By Alexander Greensmith


MEET THE brave SEVENTY-EIGHT-YEAR-OLD pensioner who has been diving with DEADLY TIGER SHARKS for over SIXTY YEARS.

Breath-taking shots show American underwater cinematographer, Mike Bolton (78) from Panama City, Panama, coolly hi-fiving the nose of a fearsome tiger shark.

Another shows Mike – just inches from dangerous teeth – calmly stroking under a shark’s chin. And an above water shot shows all-smiles with Mike’s supportive wife Becky (67), who helps with his dives.

Ex-US Air Force man Mike is fearless, knowing full well of what risks might happen when shark diving. mediadrumimages/Mike Bolton/@silenthunter_pty

Mike has been diving since he was 17 and has been a professional ocean photographer since the days of Kodak film.

Mike’s recent ‘jaw-some’ portfolio was taken on a Sony A7R ll around the Gulf of Mexico and the Caribbean Sea.

The ex-competitive spear fisher has dived for buried 17th century treasure, but his true passion is to learn more, stay humble and pass on to others his experiences and knowledge about sharks and ocean conservation.

GETTING COZY AND NOSY: Mike became a professional diver while working in the US Air Force as a young man. mediadrumimages/Mike Bolton/@silenthunter_pty

“I once had a tiger shark eat my spar gun and he shoved me out of the water hitting me three times before I was able to get him off me – then I was okay,” Mike recalled.

“But they are not mindless killers and humans are not on their menu. Yes, attacks sometime happen but ninety-nine per cent are by mistaken identity like a surfer on surfboard that looks like a seal or turtle. Or swimmers splashing in murky water where their limbs are mistaken as being fish.

“But we need sharks in our oceans and seas they are a primary source of a healthy, clean ocean. We need many more people on this planet to push Shark Conservation and understand shark awareness and behaviour.

The near-octogenarian has still got it, having first learned to professionally dive during his time in the US Air Force as a teen. mediadrumimages/Mike Bolton/@silenthunter_pty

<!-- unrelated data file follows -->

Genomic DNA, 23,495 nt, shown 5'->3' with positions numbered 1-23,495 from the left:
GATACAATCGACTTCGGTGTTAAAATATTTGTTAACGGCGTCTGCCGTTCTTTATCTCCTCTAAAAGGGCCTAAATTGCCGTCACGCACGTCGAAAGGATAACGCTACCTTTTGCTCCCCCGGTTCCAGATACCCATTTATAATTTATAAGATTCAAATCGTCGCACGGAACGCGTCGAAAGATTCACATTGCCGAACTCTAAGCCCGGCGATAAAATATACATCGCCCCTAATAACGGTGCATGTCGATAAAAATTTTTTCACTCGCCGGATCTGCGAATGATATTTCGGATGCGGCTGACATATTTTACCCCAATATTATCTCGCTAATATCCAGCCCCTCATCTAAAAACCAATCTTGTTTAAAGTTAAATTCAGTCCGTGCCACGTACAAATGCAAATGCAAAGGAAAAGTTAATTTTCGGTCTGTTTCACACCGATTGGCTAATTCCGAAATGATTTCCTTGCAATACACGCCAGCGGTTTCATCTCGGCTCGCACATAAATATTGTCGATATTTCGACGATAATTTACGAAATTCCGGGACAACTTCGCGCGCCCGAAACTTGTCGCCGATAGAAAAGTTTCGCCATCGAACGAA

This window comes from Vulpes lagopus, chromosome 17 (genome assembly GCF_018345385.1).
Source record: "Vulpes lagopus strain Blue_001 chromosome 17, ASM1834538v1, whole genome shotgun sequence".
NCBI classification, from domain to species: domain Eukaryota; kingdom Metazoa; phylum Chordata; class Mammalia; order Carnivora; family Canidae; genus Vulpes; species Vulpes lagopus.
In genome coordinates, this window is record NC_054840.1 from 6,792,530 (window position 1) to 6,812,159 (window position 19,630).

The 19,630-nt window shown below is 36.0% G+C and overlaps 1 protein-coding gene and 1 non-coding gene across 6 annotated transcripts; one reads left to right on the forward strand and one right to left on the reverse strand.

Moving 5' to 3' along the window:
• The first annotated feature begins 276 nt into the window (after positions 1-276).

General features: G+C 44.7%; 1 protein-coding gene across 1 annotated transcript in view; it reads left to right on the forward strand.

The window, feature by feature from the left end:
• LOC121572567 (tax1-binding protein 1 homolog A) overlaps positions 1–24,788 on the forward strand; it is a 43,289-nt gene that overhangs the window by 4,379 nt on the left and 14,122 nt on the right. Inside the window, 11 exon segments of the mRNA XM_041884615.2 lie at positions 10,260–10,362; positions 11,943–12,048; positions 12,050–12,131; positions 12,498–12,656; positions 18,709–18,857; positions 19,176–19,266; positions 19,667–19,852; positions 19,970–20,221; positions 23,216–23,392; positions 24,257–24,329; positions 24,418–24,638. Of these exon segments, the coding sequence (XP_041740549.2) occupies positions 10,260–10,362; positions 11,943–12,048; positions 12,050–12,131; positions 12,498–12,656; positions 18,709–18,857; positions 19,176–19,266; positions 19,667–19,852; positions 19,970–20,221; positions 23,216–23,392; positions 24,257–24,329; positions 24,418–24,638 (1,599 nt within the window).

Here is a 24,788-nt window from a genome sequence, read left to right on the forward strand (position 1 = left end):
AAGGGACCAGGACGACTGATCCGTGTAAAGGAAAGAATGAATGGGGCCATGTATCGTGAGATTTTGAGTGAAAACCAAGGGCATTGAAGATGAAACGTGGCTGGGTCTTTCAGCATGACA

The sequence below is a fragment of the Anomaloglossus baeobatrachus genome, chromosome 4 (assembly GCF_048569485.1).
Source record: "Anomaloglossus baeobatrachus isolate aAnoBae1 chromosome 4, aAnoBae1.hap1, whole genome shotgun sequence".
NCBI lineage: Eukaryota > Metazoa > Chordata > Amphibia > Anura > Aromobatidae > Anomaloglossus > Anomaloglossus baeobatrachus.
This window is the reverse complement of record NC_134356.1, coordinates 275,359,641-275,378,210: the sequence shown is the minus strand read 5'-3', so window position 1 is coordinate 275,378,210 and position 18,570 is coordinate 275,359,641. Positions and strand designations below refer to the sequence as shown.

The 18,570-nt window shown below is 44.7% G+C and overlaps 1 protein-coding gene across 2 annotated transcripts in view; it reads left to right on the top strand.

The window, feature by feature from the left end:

“My lovely supporting wife of forty-five years almost always accompanies me on all our expeditions and cinema shoots. I can only remember one trip she did not accompany me.

“Becky is also a fabulous top side cinematographer and captures many awesome action shots, she can spend hours on the ship deck, in the sun and cold, standing her ground waiting for that special shot. She is my wife, associate and best friend, and will continue on as long as we can.”

Tiger shark attacks on humans can be fatal, they are second to only the formidable great white.

Mike with his supportive wife Becky Bolton (67), who accompanies him to every dive, school tour or shark conservation event. mediadrumimages/Mike Bolton/@silenthunter_pty

While they are apex predators, Mike believes that attacks are not done out of malice towards humans.

“I love shooting sharks because of their bad reputation and to raise the importance of their existence. We need for them to continue to survive in our oceans not only for the shark but for our future health existence as to our oceans and seas,” said Mike.

“Through many years of diving and working around all different types of sharks. I do yoga and meditation to prepare. I practice breathing together to bring my heart beat down.

FINSTAGRAM – Mike’s underwater photography has over 26,000 followers on Instagram, and has forged cross-generational friendships across the shark community. mediadrumimages/Christian Torres

“I concentrate my mind to realise what I am about to do and all the things that could go wrong and to understand in the back of my mind how I should react.

“Even then there are just so many things a shark diver is not prepared for that can happen. But it is my life and I can’t think of any other work or pleasure I would love to do more.”

Mike has also forged cross-generational friendships within the shark community.

You can follow the almost octogenarian ocean-lover on Instagram @silenthunter_pty.